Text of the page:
The Industrial Worker reported, on April 18, that more than 40 men were missing “and at least two had been beaten to death” In the city, vigilantes worked side-by-side with police. A dozen officers cornered Thomas Kilcullen at Seventh and B Streets and beat him so severely “a shopkeeper came out of his store and admonished the police for their brutality”

The police “reacted no differently than the law-enforcement officers in the cities that had previously clashed with the Wobblies.... The hostile atmosphere generated at the street meetings night after night, plus the long hours each patrolman had to work”—14- to 16-hour days—“most certainly had an effect in shaping the mean temper of the police.” It was the “mean temper” of the vigilantes, combined with police, that prompted outrage.

On April 5, six men abducted Abraham R. Sauer, 65-year-old publisher of the San Diego Herald and an outspoken opponent of the police’s “Cossack” tactics. Just south of Escondido, they slipped a noose around Sauer’s neck, looped the rope over a tree branch, and told him if he wrote one more negative word about them he was a dead man. They let Sauer go. He fled to Los Angeles. “He did return to San Diego but never divulged the names of his tormenters.”

When Emma Goldman came to town, six men kidnapped her manager, Ben Reitman: “I was in an automobile,” he wrote. “As soon as we were out of the business district, these Christian patriots put their fingers into my nose; kicked, pounded, bit me, and subjected me to every cruel, diabolical, malicious torture that a God-fearing respectable businessman is capable of conceiving.” This included burning “I.W.W.” on his buttocks with a cigar.

The vigilantes broadened their sights, harassing anyone who looked “in sympathy with the free-speech movement.” I.W. Markwith sent a telegram to California governor Hiram Johnson: “Vigilantes working in the open now, no safety for any member of organized labor.”

Johnson received thousands of letters and telegrams about the brutality in San Diego. “The Governor, running for vice president of the United States on the Progressive Party platform under Theodore Roosevelt, realized the political ramifications if he did not act” He appointed Harris Weinstock, a businessman from San Francisco, to investigate the charges. The “Weinstock Report” and the “Reitman outrage” appeared in every major newspaper. Both called for further investigation.

And incited backlash. Vigilantes acted in self-defense, many argued. The San Francisco Call Spreckels’s press, claimed that “the people of San Diego have been making a fight for the whole nation.” The San Diego Union, also owned by Spreckels, stood “committed to the cause of San Diego vigilantes, right or wrong.”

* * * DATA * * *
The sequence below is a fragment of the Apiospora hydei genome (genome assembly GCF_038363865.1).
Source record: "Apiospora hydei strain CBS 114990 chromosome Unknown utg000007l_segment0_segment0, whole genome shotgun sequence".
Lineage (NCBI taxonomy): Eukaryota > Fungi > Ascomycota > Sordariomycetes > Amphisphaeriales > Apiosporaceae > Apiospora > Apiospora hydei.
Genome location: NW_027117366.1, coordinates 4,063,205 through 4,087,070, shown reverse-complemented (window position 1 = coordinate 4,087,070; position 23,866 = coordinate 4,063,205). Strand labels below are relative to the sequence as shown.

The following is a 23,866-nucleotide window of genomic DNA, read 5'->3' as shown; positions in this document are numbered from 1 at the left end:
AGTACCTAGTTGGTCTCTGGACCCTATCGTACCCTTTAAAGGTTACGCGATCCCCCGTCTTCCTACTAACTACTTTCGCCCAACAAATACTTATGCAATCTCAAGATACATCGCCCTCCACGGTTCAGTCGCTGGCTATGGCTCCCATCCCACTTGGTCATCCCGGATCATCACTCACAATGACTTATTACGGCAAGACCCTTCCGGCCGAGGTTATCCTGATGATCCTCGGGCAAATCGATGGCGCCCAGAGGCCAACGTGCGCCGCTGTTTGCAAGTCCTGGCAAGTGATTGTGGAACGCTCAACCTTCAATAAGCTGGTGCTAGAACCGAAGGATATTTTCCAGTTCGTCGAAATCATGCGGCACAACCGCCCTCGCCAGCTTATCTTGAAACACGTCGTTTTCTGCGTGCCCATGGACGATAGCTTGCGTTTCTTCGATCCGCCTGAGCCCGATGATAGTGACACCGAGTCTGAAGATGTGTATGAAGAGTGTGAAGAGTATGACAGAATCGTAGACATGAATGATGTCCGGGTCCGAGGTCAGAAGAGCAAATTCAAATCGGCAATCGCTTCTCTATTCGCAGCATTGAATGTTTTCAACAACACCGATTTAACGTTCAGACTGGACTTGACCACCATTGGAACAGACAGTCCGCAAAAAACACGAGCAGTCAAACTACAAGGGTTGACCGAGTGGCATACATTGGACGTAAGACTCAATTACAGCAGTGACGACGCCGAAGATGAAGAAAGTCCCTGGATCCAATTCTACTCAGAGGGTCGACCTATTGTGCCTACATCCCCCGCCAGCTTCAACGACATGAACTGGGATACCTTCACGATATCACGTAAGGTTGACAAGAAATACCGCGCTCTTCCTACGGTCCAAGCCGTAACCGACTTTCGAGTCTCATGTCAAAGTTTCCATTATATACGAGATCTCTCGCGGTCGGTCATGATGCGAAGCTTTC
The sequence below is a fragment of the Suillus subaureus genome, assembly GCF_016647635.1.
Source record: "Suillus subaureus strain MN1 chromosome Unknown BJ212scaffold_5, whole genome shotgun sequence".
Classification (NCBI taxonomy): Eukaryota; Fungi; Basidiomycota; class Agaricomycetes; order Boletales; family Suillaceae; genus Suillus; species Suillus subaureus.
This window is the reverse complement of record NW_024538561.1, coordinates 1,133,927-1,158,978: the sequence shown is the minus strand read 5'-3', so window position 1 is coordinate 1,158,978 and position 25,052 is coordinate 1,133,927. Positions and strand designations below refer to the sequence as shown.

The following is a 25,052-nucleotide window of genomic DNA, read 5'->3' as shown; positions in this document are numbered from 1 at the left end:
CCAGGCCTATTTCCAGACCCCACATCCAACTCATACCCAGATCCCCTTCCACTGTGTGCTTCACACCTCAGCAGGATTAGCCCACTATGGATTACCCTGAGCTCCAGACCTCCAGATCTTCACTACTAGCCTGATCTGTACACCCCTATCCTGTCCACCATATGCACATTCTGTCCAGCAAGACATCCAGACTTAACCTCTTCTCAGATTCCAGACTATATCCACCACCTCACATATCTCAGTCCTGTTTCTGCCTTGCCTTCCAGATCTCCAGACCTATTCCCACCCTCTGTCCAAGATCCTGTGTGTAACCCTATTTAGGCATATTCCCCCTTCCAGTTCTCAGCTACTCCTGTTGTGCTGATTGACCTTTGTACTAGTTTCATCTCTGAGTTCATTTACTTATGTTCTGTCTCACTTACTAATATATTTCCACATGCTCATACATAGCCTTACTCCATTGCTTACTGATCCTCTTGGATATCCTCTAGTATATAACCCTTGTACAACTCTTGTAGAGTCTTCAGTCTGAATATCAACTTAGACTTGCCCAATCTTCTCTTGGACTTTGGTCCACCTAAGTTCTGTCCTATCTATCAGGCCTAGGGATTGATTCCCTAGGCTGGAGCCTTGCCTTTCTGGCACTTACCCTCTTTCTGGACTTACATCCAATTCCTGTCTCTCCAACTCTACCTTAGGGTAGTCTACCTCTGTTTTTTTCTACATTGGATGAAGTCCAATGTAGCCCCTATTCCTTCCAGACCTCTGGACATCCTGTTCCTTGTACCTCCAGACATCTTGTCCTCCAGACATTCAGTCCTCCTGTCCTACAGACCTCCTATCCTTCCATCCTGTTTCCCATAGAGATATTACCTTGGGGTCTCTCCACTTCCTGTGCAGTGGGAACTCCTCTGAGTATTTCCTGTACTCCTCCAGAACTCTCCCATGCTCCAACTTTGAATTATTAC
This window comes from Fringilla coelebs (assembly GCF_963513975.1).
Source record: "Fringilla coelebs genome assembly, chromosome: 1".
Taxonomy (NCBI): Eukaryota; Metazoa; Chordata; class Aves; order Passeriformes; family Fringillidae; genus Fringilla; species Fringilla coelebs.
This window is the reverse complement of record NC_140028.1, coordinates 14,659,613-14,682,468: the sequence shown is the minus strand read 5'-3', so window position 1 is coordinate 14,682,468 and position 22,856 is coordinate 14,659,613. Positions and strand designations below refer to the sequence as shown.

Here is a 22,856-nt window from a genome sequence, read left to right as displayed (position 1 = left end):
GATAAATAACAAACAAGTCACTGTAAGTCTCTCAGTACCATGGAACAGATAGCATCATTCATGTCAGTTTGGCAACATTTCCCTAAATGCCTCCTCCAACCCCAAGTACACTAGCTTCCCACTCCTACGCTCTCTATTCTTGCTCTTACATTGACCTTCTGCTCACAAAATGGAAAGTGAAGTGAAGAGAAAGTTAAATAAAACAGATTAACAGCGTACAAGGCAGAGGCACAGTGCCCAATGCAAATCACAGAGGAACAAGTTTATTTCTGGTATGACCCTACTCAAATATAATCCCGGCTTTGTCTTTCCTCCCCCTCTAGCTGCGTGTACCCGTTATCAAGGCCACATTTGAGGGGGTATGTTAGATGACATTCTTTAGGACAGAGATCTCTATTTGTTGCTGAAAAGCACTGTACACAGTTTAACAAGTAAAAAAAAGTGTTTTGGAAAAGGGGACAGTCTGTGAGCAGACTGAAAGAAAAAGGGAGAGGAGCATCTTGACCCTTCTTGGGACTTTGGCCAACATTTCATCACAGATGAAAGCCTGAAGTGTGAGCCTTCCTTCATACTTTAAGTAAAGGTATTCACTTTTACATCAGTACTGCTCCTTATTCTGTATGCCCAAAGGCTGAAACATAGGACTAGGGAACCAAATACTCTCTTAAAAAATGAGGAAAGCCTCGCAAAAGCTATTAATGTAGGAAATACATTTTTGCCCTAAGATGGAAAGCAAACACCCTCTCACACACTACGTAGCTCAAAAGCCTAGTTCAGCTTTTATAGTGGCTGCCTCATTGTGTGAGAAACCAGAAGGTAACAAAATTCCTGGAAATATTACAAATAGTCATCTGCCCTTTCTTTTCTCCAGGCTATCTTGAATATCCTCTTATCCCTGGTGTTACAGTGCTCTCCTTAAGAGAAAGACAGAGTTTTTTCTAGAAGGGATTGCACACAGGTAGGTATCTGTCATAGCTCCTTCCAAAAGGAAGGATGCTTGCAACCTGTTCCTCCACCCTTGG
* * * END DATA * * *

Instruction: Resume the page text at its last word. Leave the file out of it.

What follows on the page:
The backlash also changed the image of the I.W.W. Instead of pacifists risking their lives through nonviolent means, the press depicted them as anarchists “ready to use dynamite and assassination to destroy the political and economical foundations of the city.” It became common practice, in the 20th Century, for the press to demonize dissenters. Labeling the Wobblies as anarchists may have been the first use of this tactic. “Ironically, the Wobblies and Anarchists of America, to which Reitman belonged, had little love for one another.”

In the end, the Wobblies won the fight, “but it was the kind of victory the British won at Bunker Hill during the Revolutionary War. The I.W.W. suffered heavy casualties, at least two dead, hundreds beaten, and many missing in action. After the fight was over, it hobbled away, badly mauled.”

Vigilantes whipped people, tar and feathered them, shot and hung them. But who were the vigilantes? By the end of the Free Speech fight, they numbered around 2000. People knew their favorite meeting places — the Grant Hotel and Grotto’s Saloon—but refused to identify individuals. Weinstock reported they were part police officers, part constables, part private citizens. “There are indications that the county district attorneys office, the city prosecutors office, and the fire department were at least partly involved” Some believe a high percentage of “real estate operators” were vigilantes. Others point to thugs and city fathers. The San Francisco Bulletin declared that John D. Spreckels, who led such a group in the 1870s, was “the greatest vigilante of them all.”

“One thing appears certain, if there were voices in local government opposed to vigilante activity, the apparent abundance of people in high places dictated that these voices remain silent.”